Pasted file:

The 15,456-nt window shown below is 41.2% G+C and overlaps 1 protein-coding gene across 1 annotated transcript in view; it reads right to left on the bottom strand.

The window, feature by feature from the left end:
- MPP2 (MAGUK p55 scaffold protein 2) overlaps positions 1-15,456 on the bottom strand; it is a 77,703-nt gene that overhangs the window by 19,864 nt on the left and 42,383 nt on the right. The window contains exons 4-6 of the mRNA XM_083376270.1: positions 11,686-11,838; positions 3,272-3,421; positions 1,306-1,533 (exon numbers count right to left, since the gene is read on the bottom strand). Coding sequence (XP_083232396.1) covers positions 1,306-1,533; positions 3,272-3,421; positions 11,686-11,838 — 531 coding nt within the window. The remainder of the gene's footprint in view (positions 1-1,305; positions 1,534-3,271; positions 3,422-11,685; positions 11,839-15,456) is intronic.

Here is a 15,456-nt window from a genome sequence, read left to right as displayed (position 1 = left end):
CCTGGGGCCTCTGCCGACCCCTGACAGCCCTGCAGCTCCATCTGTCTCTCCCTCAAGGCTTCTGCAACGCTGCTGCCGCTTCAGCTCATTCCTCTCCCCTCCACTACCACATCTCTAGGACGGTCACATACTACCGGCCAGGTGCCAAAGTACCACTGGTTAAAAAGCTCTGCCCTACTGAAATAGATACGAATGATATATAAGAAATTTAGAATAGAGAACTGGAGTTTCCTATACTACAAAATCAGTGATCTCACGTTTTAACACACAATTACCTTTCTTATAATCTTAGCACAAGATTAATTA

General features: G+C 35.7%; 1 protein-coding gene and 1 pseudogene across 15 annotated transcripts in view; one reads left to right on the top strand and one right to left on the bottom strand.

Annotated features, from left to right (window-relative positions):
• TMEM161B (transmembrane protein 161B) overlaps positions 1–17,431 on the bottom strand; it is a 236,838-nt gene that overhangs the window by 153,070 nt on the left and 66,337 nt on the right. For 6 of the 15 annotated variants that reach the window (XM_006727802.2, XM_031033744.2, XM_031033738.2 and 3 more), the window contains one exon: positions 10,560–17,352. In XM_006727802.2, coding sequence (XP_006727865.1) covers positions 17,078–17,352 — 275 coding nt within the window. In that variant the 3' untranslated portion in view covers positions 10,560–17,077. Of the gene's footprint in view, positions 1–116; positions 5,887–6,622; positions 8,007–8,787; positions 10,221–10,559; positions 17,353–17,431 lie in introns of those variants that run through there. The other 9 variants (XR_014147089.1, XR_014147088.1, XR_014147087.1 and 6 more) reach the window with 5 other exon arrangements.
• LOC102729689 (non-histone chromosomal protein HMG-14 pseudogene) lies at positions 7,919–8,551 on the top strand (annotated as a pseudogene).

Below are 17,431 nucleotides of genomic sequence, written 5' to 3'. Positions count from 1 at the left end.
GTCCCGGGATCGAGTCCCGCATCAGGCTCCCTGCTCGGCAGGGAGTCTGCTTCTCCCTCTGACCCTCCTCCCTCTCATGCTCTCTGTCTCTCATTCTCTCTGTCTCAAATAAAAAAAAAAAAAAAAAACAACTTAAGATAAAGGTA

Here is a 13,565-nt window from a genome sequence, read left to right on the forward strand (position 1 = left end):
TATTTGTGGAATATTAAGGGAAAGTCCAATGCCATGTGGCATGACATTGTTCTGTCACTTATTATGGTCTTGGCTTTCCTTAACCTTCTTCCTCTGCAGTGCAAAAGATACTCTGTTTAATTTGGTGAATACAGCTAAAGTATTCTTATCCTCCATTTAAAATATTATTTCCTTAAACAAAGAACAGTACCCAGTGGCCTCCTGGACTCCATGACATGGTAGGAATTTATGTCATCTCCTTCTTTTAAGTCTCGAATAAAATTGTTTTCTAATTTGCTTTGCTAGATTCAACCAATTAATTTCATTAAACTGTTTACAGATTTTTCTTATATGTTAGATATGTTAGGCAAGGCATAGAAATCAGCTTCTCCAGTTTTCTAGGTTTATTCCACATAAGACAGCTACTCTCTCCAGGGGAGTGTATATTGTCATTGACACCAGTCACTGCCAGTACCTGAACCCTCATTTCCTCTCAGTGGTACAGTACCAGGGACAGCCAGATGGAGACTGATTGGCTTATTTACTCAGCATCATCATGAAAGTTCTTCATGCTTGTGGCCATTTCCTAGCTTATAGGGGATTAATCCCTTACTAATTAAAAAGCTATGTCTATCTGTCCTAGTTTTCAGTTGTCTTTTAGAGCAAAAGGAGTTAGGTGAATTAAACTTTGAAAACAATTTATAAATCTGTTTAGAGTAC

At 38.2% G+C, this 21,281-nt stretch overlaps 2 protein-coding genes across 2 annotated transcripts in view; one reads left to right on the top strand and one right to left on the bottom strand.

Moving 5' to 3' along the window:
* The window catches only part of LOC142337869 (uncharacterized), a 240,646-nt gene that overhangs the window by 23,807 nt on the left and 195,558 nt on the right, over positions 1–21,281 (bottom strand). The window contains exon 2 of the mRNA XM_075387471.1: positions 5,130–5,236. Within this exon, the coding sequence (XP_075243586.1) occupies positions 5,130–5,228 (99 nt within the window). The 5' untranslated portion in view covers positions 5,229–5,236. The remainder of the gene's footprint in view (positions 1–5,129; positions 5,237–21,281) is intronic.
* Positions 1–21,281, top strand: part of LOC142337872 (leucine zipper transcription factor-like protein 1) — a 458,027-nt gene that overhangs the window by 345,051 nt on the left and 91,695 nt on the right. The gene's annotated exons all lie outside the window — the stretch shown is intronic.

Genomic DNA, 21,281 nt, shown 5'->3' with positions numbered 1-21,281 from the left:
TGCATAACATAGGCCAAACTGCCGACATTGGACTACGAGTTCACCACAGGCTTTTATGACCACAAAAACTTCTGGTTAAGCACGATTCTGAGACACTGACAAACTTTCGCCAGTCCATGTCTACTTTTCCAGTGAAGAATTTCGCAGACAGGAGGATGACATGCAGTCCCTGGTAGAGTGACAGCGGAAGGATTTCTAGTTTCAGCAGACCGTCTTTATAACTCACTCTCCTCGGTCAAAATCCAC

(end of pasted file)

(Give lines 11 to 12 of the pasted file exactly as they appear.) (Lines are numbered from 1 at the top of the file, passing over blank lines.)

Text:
GTCCCGGGATCGAGTCCCGCATCAGGCTCCCTGCTCGGCAGGGAGTCTGCTTCTCCCTCTGACCCTCCTCCCTCTCATGCTCTCTGTCTCTCATTCTCTCTGTCTCAAATAAAAAAAAAAAAAAAAAACAACTTAAGATAAAGGTA

Here is a 13,565-nt window from a genome sequence, read left to right on the forward strand (position 1 = left end):